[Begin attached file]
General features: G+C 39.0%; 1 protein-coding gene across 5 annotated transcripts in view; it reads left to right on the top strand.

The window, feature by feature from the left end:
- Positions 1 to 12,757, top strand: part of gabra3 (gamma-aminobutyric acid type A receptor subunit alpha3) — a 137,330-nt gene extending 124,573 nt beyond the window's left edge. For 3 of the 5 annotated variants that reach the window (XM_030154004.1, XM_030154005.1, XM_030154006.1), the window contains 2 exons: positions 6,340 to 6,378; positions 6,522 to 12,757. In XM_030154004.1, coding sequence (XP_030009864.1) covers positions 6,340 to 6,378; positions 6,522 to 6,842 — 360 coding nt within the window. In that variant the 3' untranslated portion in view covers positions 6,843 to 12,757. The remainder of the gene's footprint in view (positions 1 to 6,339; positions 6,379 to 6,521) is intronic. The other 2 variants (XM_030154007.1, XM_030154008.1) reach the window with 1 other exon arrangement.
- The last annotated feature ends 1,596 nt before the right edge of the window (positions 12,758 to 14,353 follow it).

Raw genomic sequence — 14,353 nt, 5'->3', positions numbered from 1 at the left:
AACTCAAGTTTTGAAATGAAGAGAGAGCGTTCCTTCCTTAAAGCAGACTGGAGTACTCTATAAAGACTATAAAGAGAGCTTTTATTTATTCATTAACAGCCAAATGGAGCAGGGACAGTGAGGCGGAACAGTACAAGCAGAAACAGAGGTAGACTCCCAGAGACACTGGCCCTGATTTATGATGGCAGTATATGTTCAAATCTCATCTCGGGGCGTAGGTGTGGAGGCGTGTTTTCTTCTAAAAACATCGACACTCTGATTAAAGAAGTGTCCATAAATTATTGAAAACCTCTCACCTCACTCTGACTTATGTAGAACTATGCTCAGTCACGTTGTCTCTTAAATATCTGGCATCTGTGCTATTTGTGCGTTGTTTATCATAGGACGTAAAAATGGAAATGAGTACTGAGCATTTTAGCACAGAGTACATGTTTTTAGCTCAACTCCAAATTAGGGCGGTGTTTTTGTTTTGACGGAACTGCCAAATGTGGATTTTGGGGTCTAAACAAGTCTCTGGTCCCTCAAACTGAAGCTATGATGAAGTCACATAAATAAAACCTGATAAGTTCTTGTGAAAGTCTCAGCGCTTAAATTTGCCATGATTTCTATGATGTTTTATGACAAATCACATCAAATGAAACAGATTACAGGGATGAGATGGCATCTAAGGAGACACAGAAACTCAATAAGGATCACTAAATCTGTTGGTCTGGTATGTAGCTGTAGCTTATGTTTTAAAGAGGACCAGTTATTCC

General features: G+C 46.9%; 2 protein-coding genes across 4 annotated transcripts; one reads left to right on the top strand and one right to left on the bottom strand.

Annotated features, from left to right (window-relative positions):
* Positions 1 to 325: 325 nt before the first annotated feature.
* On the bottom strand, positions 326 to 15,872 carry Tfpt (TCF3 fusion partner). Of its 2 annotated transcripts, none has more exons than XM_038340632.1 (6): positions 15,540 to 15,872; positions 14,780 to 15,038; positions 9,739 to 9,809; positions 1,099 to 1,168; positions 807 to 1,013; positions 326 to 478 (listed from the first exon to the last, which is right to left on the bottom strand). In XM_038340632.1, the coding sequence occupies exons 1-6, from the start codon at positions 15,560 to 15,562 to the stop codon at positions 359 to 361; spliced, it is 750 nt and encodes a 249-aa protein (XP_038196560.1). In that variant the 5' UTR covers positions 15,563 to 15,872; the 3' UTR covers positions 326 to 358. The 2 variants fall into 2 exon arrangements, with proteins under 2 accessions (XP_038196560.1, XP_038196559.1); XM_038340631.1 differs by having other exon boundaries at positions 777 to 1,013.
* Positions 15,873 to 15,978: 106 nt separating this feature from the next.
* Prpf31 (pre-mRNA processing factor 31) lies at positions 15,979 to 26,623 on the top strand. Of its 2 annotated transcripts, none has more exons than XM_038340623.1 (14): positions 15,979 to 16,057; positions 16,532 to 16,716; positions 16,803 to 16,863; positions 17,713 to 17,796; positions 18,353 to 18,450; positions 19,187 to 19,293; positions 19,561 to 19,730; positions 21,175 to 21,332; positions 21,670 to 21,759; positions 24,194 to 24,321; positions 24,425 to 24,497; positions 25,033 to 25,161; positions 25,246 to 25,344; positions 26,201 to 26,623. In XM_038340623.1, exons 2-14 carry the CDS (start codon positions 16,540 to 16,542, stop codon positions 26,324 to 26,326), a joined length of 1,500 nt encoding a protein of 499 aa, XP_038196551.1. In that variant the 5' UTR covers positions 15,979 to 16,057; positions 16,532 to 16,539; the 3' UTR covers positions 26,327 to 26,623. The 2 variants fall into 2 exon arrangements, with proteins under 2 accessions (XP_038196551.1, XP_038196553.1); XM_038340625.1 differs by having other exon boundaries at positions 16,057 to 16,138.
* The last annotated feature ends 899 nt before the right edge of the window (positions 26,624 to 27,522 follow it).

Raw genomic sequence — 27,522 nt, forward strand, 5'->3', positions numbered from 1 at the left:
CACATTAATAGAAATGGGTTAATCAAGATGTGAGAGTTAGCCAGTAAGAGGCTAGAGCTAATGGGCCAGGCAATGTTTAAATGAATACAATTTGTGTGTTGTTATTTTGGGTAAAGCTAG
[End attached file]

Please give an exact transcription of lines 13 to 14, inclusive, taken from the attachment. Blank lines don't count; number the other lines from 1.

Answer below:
* The last annotated feature ends 899 nt before the right edge of the window (positions 26,624 to 27,522 follow it).

Raw genomic sequence — 27,522 nt, forward strand, 5'->3', positions numbered from 1 at the left: